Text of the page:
If you have read the book Shutter Island by Dennis Lehane, this film will probably disappoint. I was disappointed, anyway. And if you haven't read it, you should read it first and avoid this film altogether. Personally I could not separate what I was watching from my (very good) memories of the novel, and in a way I was on to a loser because I knew in advance what it was all about. The thing is, Lehane made a much better job of the written story than Scorcese did in making this film.

Whether it's a film or a book, this story's ace card is the twist, but whereas in the book it was - to me, at least - a genuine surprise, in the film there's really hardly any surprise at all, and the warning signals are there from a very early stage. As a result, with almost nothing in the way of surprises, the film depends on other things to entertain. From a technical point of view, it's outstanding in the high-definition screenplay, but I was astonished to learn in the end credits that multiple Oscar-winner Thelma Schoonmaker did the editing, because this was a film that for once I was thinking about the poor editing almost from the outset. When Teddy and Chuck are on the ferry on their way to Shutter Island, the errors are almost comical in the ease with which even the untrained eye can see. Yet the cinematography was of a very high standard. But in the end, the most obvious thing of all (and which shouldn't be obvious in the slightest) is 'what it's all about'. It seems that Scorcese has made a deliberate attempt to erase that element that was such a key strength in the written version. Instead, he plays on the imagination not of us the viewers, but of central character Teddy Daniels - he regularly and from an early stage shows how traumatised Teddy is, by way of PTSD after the Dachau concentration camp in WW2 and more particularly by way of his nightmare visions of his late wife. I can expect that 90% of anyone unfamiliar with this tale seeing the film for the first time will 'get it', but too soon! In the book, the character of Teddy Daniels as a US Marshall is far more convincing, which goes a long way towards creating the shocking revelation that exists in the book but not in the film. Maybe Scorsese couldn't have done it better, I'll never know, but the one thing I am sure of is that I enjoyed Lehane's novel twice as much.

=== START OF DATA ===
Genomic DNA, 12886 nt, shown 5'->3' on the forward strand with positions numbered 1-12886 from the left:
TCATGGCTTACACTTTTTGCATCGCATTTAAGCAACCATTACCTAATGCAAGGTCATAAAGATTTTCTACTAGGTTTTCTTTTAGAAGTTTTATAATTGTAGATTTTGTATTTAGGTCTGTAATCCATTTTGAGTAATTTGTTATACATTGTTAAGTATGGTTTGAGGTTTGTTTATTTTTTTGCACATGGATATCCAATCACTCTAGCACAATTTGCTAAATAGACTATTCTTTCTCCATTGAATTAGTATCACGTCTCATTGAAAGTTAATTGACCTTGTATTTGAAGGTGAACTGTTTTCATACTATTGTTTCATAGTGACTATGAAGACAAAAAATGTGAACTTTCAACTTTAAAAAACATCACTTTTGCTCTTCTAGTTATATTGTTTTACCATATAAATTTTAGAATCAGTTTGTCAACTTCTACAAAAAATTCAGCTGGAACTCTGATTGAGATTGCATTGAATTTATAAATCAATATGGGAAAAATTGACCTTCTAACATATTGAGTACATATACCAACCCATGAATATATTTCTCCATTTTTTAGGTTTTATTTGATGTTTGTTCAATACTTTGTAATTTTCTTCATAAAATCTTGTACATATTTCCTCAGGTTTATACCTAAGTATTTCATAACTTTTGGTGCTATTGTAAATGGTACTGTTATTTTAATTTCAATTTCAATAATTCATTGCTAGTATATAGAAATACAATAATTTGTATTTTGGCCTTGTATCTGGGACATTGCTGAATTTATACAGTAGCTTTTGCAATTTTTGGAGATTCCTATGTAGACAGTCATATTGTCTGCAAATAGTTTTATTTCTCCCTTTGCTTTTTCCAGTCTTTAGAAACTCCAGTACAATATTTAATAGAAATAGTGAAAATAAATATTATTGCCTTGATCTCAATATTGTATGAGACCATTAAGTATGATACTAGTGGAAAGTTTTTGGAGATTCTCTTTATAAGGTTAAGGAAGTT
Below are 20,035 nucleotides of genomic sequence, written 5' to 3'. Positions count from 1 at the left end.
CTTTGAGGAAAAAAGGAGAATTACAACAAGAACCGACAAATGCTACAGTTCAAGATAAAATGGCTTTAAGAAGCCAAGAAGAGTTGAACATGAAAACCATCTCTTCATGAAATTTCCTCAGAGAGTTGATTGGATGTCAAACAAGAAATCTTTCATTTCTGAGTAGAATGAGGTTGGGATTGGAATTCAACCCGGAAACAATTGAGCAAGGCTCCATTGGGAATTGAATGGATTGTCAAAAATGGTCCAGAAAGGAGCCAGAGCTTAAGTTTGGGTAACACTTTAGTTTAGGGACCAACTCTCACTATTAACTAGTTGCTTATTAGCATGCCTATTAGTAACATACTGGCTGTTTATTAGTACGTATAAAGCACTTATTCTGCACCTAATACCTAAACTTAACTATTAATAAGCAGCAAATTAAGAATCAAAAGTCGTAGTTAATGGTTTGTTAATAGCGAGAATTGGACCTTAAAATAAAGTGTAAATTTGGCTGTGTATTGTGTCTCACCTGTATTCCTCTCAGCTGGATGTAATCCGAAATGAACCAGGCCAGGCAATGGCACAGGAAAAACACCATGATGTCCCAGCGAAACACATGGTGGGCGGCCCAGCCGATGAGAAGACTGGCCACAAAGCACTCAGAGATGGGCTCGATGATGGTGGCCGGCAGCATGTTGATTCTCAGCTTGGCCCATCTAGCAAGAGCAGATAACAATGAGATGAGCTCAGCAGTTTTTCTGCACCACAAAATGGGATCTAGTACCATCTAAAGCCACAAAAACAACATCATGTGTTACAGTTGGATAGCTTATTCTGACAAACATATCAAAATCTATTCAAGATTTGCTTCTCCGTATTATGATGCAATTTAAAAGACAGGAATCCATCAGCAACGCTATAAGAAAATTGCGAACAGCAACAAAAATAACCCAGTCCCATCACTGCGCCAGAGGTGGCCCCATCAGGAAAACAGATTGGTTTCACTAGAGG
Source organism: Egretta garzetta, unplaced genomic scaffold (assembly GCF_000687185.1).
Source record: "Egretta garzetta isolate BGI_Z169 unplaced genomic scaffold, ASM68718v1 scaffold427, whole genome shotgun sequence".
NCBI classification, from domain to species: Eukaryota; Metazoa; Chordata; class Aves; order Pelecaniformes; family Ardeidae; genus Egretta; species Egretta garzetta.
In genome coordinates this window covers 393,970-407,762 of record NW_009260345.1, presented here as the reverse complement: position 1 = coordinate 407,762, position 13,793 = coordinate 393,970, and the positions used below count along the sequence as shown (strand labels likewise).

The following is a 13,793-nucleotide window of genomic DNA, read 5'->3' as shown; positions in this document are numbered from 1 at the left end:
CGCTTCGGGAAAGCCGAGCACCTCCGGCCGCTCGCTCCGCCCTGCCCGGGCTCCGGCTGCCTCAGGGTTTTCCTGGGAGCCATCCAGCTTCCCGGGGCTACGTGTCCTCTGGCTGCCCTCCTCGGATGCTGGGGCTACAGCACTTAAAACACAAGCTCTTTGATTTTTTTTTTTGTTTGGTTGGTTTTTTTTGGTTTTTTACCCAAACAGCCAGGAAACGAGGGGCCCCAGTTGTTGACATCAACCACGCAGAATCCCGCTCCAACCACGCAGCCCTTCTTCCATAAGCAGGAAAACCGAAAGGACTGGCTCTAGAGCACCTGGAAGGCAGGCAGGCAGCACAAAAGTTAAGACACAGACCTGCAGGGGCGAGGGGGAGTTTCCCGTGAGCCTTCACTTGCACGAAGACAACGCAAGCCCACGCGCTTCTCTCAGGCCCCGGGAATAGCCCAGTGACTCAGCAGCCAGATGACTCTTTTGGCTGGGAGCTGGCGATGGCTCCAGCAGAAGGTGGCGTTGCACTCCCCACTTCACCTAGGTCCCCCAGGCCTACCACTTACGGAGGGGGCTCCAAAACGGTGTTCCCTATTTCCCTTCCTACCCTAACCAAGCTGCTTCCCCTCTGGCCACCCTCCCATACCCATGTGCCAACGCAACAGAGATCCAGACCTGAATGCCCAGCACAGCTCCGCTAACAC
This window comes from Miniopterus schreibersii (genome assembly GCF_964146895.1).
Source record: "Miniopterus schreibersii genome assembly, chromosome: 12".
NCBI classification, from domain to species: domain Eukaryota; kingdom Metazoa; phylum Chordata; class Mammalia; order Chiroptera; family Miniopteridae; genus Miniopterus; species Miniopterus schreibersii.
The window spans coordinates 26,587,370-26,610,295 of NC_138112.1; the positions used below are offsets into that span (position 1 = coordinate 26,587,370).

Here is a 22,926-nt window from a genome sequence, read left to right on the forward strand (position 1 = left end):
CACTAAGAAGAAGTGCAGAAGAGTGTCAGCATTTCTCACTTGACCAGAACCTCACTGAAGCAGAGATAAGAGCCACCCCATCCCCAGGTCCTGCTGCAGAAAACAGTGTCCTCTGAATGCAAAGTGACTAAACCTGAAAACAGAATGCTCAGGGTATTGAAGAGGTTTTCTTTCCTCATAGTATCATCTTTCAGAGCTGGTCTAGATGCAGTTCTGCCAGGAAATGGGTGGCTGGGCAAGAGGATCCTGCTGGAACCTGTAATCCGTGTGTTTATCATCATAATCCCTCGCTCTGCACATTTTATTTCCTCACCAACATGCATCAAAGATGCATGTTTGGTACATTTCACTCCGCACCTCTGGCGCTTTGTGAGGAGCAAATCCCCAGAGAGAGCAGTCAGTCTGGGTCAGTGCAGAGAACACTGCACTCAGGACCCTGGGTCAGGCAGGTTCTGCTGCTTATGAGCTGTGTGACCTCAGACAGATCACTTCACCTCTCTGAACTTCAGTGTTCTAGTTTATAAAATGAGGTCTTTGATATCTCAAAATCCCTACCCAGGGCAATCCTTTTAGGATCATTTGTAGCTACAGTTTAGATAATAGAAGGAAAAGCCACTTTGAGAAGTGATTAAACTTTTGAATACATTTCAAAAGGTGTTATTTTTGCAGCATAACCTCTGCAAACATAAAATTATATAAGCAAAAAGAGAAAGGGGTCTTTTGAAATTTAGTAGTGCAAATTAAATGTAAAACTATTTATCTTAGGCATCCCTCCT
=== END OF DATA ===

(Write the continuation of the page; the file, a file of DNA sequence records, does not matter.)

Instead what we do have here is an impressive visual experience with heavy dashings of the surreal, but the best part of the story is somehow lost in the technical cleverness. It's a shame, because the book is so good.
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`Shutter Island' is a thriller set in the fifties which follows two US Marshals who are investigating an escape at an institute for the criminally insane. The asylum is on an island and they get stranded there after a big storm sweeps in after their arrival. They have to work out how the patient escaped and what other sinister things have been occurring on the island before it is all too late. Di Caprio plays Edward Daniels, one of the Marshals, who is also traumatised by his past during and after the war and he relives some of this history via flashbacks throughout the film.